The color families, developed by a committee of color trend specialists, are forecasted to be popular in the coming years based on global influences, pop culture, musical and design trends, technology, and fashion-forward color predictions. In conjunction with a well-known fashion design house in Milan, Italy, the groups of colors, in addition to textures, finishes and effects, are translated into seasonal design concepts, moods and lifestyles, each with a unique story to convey the emotions and context of the colors.
This year’s color families reveal the trending colors of tomorrow based on the sounds of the past and present:
• Motown — deep tones of blue, with a green that is almost brown, are brightened with orange and rusty tones to provide a palette that is both edgy and mysterious.
• Techno — bold shades of hi-tech blues and futuristic greens are highlighted by neon yellow and brought back to earth by a subtle, golden beige. Funky and daring, this palette speaks to our inner geek.
• Festival — an airy taupe is contrasted by blazing shades of orange and red, and brightened by shadowy purples and violets in the vibrant palette, inspired by summer music festivals.
• Bossa Nova — harmonies of calm, refined greens and fluid, soft beiges reflect on the beauty of nature and lend to a calm, tranquil mood. Like an enchanting bossa nova melody played on a nylon-string classical guitar, this collection of gorgeous hues reminds us to appreciate the magnificent world around us.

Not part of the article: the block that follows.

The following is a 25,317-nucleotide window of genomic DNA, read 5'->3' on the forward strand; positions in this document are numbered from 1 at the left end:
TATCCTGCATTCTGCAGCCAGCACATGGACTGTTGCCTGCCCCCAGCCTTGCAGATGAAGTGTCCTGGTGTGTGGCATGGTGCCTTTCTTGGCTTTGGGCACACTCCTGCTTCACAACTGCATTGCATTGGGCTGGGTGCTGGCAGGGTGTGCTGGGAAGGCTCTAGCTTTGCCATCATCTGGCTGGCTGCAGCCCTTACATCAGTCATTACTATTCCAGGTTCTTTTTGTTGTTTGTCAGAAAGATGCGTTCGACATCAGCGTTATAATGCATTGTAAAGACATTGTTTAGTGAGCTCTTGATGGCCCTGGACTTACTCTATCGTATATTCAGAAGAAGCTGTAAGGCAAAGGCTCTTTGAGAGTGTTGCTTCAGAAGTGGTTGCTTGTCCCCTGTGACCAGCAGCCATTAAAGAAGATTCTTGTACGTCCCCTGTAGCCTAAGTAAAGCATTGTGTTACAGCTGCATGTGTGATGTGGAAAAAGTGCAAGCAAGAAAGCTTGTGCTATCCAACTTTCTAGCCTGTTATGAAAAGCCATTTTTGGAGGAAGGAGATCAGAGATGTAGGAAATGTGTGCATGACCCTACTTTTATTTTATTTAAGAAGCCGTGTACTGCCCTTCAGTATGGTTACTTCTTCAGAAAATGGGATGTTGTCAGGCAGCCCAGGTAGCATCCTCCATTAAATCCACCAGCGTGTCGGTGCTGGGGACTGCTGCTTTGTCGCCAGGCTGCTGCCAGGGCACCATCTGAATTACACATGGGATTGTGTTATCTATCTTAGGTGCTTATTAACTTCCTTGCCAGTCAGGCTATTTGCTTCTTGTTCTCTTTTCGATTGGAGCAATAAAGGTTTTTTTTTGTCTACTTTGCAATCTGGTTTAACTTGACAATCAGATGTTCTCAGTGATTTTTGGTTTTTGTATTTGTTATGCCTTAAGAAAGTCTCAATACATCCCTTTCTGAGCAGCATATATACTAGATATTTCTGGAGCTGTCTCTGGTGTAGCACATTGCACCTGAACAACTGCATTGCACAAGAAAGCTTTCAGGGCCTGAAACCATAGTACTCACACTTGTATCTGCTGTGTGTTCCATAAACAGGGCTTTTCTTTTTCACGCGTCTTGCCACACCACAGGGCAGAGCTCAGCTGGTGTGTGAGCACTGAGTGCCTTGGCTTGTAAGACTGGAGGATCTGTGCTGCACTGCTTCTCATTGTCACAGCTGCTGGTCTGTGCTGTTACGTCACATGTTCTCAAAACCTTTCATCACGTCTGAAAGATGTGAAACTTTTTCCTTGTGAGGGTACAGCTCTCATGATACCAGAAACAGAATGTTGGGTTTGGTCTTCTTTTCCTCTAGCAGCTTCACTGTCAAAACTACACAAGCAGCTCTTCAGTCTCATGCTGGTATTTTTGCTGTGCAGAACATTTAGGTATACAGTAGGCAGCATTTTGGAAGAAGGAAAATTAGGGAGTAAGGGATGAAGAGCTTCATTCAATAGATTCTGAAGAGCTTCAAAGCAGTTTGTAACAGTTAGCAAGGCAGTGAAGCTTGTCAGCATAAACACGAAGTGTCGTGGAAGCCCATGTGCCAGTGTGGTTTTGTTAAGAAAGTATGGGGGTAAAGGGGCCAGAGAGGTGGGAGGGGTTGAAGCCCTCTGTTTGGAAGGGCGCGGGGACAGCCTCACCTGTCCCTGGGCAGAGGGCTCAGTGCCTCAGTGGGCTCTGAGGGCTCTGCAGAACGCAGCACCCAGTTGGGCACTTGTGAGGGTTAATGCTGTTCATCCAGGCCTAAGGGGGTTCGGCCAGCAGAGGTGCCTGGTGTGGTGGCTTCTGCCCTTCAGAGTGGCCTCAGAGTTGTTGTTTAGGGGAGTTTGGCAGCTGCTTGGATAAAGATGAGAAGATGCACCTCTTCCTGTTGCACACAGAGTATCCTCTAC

• Lullaby — Reach-out-and-touch-me pastels are paired with cozy grays in this understated and comforting palette. Like a mother singing a lullaby to her precious child, this color assemblage wraps us in peacefulness and content.
• Concerto — A sophisticated palette comprised of soft, pale pinks, romantic peach tones, subdued blues and extravagant greens.
“These color palettes offer a world of inspiration and harmony,” expressed Sydney Gardner, lead color trends specialist for Americhem. “By keeping up with the trends through Americhem’s forecast, designers and product development personnel alike can benefit from learning the colors and the palettes that are sure to drive consumer preference in the years to come.”